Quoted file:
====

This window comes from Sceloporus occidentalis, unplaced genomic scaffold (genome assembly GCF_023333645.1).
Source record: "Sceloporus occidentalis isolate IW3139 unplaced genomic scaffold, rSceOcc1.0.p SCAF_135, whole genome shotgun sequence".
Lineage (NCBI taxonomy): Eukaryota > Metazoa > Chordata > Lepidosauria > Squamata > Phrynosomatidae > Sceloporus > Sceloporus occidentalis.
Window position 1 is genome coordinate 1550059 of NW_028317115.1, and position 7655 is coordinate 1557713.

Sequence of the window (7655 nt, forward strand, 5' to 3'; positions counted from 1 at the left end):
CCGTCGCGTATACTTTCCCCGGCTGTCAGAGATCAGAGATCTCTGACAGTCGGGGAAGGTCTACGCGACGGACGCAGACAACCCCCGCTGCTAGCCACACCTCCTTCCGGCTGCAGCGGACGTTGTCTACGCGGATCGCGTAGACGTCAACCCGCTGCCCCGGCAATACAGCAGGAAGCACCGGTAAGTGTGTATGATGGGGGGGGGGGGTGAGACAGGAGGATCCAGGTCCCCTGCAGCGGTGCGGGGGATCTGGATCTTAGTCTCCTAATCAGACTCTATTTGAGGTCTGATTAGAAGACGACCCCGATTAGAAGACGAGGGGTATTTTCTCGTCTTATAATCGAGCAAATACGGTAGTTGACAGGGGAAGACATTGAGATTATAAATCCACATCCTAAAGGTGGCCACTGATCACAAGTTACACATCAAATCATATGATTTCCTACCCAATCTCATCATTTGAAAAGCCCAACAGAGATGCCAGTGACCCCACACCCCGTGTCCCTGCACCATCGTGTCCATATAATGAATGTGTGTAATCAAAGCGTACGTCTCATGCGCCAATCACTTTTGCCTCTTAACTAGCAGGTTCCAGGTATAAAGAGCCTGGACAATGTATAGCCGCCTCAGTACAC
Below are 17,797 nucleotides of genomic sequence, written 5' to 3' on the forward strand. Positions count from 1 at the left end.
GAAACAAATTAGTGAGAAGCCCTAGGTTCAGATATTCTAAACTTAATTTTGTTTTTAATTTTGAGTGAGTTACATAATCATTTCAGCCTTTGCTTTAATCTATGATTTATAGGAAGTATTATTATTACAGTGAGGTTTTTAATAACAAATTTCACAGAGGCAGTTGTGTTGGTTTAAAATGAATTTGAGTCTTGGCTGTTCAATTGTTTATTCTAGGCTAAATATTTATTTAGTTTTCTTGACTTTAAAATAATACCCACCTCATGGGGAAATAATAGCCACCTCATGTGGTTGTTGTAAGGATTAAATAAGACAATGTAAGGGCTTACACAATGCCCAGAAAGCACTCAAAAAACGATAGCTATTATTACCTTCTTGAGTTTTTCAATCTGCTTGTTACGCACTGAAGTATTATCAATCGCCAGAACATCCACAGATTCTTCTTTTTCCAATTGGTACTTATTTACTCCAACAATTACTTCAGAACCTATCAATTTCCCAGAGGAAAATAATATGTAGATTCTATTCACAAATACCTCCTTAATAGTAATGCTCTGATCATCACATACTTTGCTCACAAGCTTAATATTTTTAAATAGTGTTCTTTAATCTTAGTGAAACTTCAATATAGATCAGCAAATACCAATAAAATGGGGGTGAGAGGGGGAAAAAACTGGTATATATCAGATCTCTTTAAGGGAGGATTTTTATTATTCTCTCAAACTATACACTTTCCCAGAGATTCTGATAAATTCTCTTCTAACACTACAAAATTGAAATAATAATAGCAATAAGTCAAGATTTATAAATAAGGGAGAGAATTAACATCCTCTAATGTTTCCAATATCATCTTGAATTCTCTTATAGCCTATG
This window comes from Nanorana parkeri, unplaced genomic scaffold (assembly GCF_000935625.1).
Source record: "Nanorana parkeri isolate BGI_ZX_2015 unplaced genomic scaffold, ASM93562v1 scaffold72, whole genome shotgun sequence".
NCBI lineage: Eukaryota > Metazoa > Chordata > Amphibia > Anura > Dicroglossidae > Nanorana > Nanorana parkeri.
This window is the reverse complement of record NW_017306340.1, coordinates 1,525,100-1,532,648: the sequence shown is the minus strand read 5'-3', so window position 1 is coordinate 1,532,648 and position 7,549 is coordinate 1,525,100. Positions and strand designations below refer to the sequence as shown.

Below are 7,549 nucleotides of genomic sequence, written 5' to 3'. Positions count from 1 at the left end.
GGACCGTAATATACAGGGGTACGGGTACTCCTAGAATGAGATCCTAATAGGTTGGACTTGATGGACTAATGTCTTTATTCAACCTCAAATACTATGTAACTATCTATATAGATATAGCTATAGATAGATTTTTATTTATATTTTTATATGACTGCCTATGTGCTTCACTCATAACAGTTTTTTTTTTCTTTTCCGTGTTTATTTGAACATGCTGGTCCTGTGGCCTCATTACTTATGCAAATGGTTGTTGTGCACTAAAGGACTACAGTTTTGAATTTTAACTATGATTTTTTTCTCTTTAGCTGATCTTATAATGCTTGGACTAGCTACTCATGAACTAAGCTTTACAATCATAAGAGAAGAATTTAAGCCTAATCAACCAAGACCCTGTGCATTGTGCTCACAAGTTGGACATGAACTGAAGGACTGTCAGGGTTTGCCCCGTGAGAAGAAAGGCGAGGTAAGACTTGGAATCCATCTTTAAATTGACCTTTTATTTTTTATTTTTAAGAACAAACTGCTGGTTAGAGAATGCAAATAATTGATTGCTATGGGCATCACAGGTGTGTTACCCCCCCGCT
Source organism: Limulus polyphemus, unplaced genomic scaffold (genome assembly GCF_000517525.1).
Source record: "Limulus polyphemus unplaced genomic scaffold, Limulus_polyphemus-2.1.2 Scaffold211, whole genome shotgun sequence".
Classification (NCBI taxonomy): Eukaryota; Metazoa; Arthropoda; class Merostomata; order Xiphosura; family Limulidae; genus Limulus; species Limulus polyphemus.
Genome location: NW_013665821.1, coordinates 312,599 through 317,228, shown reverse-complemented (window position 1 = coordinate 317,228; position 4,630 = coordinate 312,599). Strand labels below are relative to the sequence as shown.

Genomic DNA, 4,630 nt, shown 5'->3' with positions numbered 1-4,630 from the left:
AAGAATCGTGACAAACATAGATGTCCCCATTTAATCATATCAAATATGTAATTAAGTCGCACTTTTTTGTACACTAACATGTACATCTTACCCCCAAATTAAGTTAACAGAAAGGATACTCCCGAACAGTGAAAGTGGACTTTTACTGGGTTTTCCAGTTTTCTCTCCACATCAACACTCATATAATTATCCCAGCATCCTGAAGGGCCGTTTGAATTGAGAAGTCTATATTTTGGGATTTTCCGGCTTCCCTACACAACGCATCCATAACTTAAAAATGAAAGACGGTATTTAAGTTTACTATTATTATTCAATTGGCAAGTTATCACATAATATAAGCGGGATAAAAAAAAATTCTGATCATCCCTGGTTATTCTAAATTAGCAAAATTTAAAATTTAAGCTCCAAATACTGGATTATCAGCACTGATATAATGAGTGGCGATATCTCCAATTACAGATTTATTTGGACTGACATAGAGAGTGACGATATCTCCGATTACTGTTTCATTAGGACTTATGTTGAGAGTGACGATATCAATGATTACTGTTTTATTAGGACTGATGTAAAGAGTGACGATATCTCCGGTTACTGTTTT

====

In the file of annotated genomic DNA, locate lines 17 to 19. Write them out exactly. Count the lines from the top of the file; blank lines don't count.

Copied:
Classification (NCBI taxonomy): Eukaryota; Metazoa; Arthropoda; class Merostomata; order Xiphosura; family Limulidae; genus Limulus; species Limulus polyphemus.
Genome location: NW_013665821.1, coordinates 312,599 through 317,228, shown reverse-complemented (window position 1 = coordinate 317,228; position 4,630 = coordinate 312,599). Strand labels below are relative to the sequence as shown.

Genomic DNA, 4,630 nt, shown 5'->3' with positions numbered 1-4,630 from the left: